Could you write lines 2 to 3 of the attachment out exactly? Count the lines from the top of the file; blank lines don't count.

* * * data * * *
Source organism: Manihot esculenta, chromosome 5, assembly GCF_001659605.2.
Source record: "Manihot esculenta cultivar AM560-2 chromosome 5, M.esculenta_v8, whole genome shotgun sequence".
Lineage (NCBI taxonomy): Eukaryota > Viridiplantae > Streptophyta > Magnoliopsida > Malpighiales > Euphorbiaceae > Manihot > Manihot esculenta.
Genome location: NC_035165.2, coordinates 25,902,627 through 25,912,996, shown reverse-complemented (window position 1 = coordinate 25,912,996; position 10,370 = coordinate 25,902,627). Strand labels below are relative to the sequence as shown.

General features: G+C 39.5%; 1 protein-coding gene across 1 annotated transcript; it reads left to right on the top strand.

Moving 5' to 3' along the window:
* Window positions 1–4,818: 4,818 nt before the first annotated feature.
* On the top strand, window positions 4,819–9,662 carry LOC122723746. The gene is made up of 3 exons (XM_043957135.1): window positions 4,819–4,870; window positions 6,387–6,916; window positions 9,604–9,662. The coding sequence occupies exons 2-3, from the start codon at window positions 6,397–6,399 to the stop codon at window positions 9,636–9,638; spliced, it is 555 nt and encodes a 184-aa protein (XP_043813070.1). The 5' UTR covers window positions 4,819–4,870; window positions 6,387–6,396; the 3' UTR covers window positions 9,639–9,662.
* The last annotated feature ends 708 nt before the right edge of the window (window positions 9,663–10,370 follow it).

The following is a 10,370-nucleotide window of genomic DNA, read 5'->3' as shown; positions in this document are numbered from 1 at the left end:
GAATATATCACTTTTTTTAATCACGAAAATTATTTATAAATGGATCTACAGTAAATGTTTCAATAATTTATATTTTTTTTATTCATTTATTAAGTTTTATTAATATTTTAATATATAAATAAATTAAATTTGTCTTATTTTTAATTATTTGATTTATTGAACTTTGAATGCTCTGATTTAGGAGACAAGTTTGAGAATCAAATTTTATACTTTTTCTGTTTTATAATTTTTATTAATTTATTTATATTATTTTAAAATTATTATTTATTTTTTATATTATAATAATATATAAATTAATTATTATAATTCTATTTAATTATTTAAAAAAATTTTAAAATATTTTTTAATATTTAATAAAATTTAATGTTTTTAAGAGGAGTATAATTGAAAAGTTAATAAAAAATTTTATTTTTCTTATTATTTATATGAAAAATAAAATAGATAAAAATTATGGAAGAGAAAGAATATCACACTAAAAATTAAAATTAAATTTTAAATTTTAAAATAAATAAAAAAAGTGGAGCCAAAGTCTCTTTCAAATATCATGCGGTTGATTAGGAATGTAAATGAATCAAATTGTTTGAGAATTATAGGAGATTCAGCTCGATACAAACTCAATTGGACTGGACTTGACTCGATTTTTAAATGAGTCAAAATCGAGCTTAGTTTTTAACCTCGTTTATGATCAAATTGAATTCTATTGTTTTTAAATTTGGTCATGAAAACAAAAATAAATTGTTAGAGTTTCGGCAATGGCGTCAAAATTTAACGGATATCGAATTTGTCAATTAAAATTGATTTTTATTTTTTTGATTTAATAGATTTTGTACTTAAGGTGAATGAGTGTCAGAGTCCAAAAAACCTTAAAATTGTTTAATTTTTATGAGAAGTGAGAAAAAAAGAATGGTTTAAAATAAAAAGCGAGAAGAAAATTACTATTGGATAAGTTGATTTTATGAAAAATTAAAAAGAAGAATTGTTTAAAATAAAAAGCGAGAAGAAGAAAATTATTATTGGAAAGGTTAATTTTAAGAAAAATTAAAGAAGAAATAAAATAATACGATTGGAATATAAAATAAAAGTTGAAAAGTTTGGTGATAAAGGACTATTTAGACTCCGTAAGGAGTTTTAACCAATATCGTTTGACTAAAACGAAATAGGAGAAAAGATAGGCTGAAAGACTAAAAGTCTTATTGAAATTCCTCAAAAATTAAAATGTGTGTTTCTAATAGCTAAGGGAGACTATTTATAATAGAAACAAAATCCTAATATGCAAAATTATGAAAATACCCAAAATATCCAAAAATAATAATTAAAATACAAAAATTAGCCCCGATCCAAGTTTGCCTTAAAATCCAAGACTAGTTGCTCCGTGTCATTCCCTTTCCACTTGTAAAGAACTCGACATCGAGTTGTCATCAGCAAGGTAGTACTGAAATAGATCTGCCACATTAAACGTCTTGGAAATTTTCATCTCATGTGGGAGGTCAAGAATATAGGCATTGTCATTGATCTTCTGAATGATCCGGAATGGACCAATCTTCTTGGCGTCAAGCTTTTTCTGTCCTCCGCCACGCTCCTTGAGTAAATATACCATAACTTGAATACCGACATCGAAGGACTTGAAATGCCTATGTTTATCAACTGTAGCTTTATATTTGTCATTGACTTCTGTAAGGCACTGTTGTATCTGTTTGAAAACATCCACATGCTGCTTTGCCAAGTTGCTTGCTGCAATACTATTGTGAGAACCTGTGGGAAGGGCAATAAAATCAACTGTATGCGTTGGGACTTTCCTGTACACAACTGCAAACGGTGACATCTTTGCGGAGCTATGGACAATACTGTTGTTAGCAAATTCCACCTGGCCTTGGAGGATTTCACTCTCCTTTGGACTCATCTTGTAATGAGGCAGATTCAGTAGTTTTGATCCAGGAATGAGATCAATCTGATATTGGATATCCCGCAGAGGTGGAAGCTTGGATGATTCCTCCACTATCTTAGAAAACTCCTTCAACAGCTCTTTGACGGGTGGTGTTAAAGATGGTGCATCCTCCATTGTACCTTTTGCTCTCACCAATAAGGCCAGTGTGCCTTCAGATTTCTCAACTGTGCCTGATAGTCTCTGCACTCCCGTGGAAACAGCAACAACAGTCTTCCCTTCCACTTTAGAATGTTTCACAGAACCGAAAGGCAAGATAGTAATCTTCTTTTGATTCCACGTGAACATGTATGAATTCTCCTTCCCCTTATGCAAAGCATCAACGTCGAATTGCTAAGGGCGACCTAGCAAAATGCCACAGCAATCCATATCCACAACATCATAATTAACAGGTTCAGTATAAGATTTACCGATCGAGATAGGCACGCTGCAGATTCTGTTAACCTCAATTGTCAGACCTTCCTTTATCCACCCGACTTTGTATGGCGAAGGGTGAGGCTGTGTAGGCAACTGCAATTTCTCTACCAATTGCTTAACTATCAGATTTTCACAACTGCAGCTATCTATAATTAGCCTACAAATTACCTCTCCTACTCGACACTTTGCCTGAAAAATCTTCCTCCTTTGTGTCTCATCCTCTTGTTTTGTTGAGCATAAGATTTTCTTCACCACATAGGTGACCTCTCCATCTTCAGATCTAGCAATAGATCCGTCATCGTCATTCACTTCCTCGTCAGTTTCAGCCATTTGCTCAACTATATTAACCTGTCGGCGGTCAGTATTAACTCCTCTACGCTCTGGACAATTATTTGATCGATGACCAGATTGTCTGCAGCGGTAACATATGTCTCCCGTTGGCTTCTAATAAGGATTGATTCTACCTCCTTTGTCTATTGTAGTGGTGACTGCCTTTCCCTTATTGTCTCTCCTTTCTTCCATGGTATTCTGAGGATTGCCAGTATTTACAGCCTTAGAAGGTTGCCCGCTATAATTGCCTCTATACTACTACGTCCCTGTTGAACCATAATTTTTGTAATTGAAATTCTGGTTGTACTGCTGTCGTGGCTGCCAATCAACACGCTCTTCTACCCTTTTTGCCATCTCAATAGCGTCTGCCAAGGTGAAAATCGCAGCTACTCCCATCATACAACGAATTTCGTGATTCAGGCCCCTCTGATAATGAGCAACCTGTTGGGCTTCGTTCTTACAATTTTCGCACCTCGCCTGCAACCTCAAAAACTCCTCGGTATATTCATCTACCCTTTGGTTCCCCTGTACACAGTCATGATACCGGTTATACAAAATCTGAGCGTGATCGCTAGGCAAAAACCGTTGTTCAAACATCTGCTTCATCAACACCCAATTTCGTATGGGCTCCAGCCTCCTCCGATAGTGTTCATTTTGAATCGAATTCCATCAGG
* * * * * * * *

Source record: "Manihot esculenta cultivar AM560-2 chromosome 5, M.esculenta_v8, whole genome shotgun sequence".
Lineage (NCBI taxonomy): Eukaryota > Viridiplantae > Streptophyta > Magnoliopsida > Malpighiales > Euphorbiaceae > Manihot > Manihot esculenta.